“I have mom guilt.” A wise friend recently confided in me. She said that a lot of things that were otherwise normal to her give her massive guilt now that she’s a mother. Another friend, a supermom of a 2-year-old, casually told me that motherhood and guilt are practically inseparable.
To be honest, I have had similar thoughts on several occasions, the most recent being on a flight with Baby G – I happily let her munch on chocolate-chip cookies that the airline sells, and then I heard this lady demanding healthy baby-food in a sterilized plate, and making quite a ruckus about it. Maybe I should have asked for some boiled veggies too, instead of letting Baby G eat junk?
Suddenly, I felt guilty. Stupid, I know, but what can you do? Mothers’ guilt has a way of hitting you right in the gut at the most trivial of things, like a sterilized plastic plate in an airplane. Jesus.
Just to save me, and all mothers, from some unwanted heartburn, I made a list of things that we should all stop feeling guilty about. Read it, stop letting unnecessary guilt haunt you and thank me later. Here you go:
- There is no harm in letting kids have their way with food once in a while (like eating obviously unhealthy cookies) because you don’t want another tantrum.
- There is no rule against indulging kids in a little lie here and there, if it makes your task easier. “Finish this soup darling, or the giant lizard will eat you and momma.” It’s not like they will be scared of the lizard all their life, right? Okay – okay, maybe they will be, but they will eventually get over it, no? Plus, soup is healthy!
- It is okay to build fantastic building with your kid’s toy building blocks, and forgetting to mention this when your kid gets complements for her brilliant architecture skills.
- Also, it is okay if you consider buying toys for your kid that you want to play with.
- Every mother has different capacities, so don’t compare yourself with that supermom from the park and feel inadequate and hence, guilty. I mean, so what if your kid wears PJs to the park? Just relax.
- Again, don’t compare your sweat-pants with the supermom’s skinny jeans. You still have post-pregnancy fat and you should believe your husband when he says that the jiggle of your arm fat is “cute”. Besides, there is plenty of time to starve and/or hit to gym once the kid is older, yes? So, no guilt – enjoy that slice of leftover pizza.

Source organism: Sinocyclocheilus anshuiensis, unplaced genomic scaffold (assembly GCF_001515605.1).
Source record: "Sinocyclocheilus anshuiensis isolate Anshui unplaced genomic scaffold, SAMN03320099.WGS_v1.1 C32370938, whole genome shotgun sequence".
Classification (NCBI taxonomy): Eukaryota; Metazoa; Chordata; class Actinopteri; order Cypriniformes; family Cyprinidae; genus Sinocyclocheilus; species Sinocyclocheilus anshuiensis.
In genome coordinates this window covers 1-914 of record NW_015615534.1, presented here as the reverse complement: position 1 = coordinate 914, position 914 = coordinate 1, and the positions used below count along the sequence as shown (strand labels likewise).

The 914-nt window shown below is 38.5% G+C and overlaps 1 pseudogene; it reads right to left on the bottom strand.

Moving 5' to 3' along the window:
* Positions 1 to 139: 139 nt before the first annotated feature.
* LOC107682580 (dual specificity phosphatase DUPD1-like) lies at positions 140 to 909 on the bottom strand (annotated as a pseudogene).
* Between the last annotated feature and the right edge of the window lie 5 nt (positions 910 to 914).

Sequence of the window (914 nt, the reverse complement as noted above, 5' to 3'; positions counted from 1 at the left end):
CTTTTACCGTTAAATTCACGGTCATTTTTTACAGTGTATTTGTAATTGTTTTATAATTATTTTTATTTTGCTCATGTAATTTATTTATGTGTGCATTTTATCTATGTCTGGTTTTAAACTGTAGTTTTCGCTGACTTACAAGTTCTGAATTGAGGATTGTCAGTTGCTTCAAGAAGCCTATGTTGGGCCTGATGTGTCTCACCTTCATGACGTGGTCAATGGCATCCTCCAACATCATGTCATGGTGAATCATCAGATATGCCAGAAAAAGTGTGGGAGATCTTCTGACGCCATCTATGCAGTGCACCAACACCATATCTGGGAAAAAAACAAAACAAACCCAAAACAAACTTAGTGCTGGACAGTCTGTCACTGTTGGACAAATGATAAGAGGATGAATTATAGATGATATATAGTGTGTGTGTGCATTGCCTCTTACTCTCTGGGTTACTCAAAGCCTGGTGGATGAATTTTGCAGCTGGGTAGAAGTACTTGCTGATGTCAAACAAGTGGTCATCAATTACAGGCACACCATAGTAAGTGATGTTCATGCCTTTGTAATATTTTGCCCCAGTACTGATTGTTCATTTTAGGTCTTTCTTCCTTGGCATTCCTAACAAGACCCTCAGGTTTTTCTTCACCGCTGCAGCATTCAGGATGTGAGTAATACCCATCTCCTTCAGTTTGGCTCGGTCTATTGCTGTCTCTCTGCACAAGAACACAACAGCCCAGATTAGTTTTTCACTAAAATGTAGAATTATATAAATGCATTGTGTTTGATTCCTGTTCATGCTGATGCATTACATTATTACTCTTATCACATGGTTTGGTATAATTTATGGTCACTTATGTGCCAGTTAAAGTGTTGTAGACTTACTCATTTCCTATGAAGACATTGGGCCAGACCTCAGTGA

- There is nothing to be guilty about getting angry if your kid wants you to sing the same song over and over again. Seriously, singing “London Bridge Is Falling Down” 47,000 times in one afternoon is the kind of stuff that could make any sane person furious. Just relax, drink a tall glass of water (or wine?) and sing the Fergie version of the song.
- It is really okay if your friend’s kid eats pumpkin salad, stir-fried vegetables in olive oil and drinks avocado juice, while yours just seems to want potato and cheese.
- Don’t let guilt overcome you if you feel slightly peaceful when the kid is out for half an hour with the dad. Everyone needs some me-time, right? Go, pee in peace, and maybe watch some TV while sipping tea that is still hot.
- There is absolutely nothing wrong if your one-year-old won’t climb the stairs all on her own because she doesn’t want to touch the “DIRTY! DIRTY!” stairs, while another kid of the same age does so happily. Your kid is just cautious about hygiene, and that’s wonderful, isn’t it?
- Don’t feel bad or guilty if you can’t recite the latest list of best schools, colleges and their respective curriculum for your one-year-old’s future. There’s plenty of time and honestly, teaching her how to tie shoe laces should be your immediate concern.
- Lastly, it is okay if kids of the same age are playing with mud, munching on rubber toys or playing cutely with dolls, while yours just wants to work on your laptop. They grow up, you know. Nothing will last forever. Relax.
Now it is your turn to share your own guilt and your tips to shoo it away. And oh, don’t forget to finish off that half full tin of chocolate-chip cookies that your kid has discarded, there’s no guilt in teaching kids to finish their food by setting a good example, isn’t it?
Aditi Mathur was born on Feb the 14th and since then it has all been awkward for her. Author of Westland’s Soldier & Spice: An Army Wife’s Life, a strong believer of “Whatever!”, an ex-advertising girl, a once-upon-a-time blogger, an out-of-place Army Wife and a real-life social person, she has now decided to write more. So far, so good. Stalk her at Monologue or @adicrazy on Twitter. Or Not. Whatever.